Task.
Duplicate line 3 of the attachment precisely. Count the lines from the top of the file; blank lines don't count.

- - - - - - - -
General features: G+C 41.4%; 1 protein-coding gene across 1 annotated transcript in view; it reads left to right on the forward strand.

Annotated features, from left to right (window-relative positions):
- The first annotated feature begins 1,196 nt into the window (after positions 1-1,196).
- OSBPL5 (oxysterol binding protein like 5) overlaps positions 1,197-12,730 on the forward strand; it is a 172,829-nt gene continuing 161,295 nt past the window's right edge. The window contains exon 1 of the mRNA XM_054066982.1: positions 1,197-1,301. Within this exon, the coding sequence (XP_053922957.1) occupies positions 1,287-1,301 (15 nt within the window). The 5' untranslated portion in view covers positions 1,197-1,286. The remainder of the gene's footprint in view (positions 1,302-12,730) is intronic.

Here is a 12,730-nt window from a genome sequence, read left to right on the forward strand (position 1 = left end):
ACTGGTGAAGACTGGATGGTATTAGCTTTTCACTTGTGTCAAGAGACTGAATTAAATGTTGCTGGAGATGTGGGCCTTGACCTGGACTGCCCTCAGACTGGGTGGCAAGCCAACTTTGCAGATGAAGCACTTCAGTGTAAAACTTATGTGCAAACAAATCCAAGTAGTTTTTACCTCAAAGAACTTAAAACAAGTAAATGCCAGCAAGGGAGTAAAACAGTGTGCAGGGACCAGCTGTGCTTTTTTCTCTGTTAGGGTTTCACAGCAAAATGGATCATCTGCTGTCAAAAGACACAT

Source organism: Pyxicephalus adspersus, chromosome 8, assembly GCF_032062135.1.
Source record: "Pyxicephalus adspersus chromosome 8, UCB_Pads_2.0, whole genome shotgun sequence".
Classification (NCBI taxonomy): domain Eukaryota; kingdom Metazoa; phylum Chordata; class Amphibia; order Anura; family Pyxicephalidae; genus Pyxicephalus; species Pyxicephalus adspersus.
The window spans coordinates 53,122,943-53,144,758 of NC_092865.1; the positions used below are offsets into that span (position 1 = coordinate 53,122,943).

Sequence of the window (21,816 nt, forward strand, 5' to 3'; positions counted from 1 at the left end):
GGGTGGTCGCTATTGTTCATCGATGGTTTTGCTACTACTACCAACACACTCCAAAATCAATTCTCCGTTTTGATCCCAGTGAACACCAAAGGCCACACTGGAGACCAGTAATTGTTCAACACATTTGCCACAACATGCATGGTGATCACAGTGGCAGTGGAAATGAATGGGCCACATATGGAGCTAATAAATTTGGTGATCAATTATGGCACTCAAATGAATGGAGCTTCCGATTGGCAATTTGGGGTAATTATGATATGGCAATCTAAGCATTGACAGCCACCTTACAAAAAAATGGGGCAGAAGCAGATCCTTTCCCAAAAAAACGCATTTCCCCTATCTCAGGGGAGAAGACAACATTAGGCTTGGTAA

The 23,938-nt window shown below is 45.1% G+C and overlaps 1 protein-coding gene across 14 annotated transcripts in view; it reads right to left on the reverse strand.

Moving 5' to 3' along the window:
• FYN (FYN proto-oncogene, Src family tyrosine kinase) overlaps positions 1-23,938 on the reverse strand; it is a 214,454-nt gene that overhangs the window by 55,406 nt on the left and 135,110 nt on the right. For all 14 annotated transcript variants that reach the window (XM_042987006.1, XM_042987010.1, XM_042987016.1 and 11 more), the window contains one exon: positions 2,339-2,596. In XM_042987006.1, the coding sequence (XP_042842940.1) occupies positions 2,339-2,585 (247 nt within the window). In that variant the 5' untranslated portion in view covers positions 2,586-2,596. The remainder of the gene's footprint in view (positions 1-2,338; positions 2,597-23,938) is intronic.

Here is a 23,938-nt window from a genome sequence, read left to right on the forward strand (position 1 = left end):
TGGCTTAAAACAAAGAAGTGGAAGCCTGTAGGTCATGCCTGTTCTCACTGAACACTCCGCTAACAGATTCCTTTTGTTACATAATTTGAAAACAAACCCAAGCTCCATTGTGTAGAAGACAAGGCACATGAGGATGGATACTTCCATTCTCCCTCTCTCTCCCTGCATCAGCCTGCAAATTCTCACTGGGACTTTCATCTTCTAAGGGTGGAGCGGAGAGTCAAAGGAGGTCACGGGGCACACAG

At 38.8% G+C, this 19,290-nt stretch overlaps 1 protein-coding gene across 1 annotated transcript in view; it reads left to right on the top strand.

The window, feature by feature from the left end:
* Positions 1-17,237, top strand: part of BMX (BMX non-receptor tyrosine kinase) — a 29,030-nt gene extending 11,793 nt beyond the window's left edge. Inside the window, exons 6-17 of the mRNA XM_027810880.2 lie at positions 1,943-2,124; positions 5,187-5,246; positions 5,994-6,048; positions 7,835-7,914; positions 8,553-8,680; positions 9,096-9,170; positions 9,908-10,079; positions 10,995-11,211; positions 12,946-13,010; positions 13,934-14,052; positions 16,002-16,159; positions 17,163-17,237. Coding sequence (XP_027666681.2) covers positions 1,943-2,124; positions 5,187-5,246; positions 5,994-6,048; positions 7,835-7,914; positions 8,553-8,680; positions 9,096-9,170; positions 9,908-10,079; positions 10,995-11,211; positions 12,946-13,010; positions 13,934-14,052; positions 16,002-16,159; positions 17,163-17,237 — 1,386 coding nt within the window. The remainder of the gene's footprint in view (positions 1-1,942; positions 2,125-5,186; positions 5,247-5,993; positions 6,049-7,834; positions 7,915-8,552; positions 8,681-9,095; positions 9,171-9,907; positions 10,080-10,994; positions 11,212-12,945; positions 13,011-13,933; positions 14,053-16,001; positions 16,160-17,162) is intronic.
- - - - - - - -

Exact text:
- The first annotated feature begins 1,196 nt into the window (after positions 1-1,196).